The Colored Canyon




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The Colored Canyon

Introduction {Ride or Hike}

The Coloured Canyon is a unique natural spectacle in the middle of the Sinai desert with snakey narrow canyons with impressive multi-colour sediments. It presents one of the most magnificent rock formations in the world. The vegetation is very limited – lonely acacias, green Capparis (Capparis sinaica), tamarisk trees, willow trees, sodom apples (which are poisonous) and desert pumpkin.

Now, the rock formations are an incomparable attraction: they vary from sandstone to limestone, granite and veins of basalt dominate the scenery through the entire hike.

It’s difficult to convince people that the fascinating interplay of colors on the canyon is not the work of a master artist laying down brush strokes. The sight is even made more beautiful by the background colors that blend in smoothly.

With the 4WD Jeep, you arrive on a plateau with very good sight to the mountains and the canyon right to your feet. When you start descending, you’ll notice that many of the rocks are covered in a chalk-like powder – caused by being worn down by tourists.

After about 20 minutes, it feels like walking through a dry riverbed. It is a must, besides watching your feet, to look around and above you (at some points, the walls reach some 20 stories in height) to realize that it is a geological wonderland.

At some places, the rocks radiate crystalline colours, at others, they have a smooth velvety appearance. As the trip continues, the river gets smaller and smaller, and the walls plain from strong water-pressure in wintertime.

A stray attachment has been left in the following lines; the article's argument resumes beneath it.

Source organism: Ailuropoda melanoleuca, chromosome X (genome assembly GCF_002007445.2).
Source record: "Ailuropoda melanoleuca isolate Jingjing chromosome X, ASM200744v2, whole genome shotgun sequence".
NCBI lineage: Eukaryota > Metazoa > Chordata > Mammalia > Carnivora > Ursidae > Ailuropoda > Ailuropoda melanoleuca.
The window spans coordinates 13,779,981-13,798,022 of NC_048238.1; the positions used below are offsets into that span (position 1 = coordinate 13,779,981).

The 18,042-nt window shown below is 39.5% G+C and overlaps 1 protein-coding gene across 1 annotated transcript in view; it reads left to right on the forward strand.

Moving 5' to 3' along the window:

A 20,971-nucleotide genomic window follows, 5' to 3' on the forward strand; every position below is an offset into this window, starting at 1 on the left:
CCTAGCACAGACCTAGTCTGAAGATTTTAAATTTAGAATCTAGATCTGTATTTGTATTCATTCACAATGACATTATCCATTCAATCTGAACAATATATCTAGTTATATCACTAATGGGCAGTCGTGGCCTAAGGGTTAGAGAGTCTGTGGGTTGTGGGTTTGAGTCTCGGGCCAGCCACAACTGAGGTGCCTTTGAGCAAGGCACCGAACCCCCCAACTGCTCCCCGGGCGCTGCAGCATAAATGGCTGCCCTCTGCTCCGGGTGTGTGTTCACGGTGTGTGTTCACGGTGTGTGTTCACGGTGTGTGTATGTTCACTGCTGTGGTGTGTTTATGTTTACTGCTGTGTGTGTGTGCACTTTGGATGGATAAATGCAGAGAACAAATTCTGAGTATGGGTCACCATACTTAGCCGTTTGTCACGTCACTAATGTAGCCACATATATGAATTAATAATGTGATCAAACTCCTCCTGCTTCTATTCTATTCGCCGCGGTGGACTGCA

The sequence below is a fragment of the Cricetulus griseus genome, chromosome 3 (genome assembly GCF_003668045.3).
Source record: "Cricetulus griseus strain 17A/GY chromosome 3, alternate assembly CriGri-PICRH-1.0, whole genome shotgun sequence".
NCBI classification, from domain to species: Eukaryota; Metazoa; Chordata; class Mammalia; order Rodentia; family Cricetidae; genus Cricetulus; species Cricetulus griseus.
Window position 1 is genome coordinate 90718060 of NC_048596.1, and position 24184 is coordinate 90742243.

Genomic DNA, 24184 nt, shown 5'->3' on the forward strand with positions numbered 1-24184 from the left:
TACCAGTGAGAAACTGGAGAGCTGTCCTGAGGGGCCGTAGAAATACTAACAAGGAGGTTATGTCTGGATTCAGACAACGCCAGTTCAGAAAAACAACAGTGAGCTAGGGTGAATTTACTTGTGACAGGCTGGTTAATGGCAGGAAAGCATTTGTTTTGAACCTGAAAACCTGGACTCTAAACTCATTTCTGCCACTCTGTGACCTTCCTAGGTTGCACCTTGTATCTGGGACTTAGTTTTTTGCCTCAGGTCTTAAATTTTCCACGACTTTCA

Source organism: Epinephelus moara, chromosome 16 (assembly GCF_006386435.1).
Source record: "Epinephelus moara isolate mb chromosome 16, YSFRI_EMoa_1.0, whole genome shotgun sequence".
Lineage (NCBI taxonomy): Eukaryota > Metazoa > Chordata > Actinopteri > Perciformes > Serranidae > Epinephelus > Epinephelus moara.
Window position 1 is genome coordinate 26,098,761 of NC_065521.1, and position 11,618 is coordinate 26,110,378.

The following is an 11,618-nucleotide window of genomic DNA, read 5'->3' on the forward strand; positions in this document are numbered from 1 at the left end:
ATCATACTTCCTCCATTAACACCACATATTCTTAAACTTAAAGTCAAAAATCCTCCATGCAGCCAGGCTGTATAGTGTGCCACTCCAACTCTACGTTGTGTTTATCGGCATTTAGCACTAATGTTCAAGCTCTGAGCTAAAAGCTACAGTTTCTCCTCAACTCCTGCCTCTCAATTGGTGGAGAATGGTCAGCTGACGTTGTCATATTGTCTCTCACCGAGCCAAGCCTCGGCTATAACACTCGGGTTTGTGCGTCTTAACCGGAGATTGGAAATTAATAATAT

Except for one or two obstacles, it’s fairly an easy hike. For example, at one point, one has to slide down through a vent, where the two sides of the Canyon almost touch each other and where maybe thousands of years ago, a fallen boulder had blocked the way, leaving a narrow opening underneath.

On the other side of this obstacle, the Coloured Canyon floor gradually starts to rise again. A few minutes later, another obstacle appears where the best way to handle is to swing yourself around a huge rock to slide two meters down, or simply to jump over it.

Here again, you’ll find native Bedouin tour guides who will lead you through the area either by foot or on camelback and they will definitely supply you with stories about the area and its history while pointing out other important features that the lone tourist would most likely miss if touring the area alone.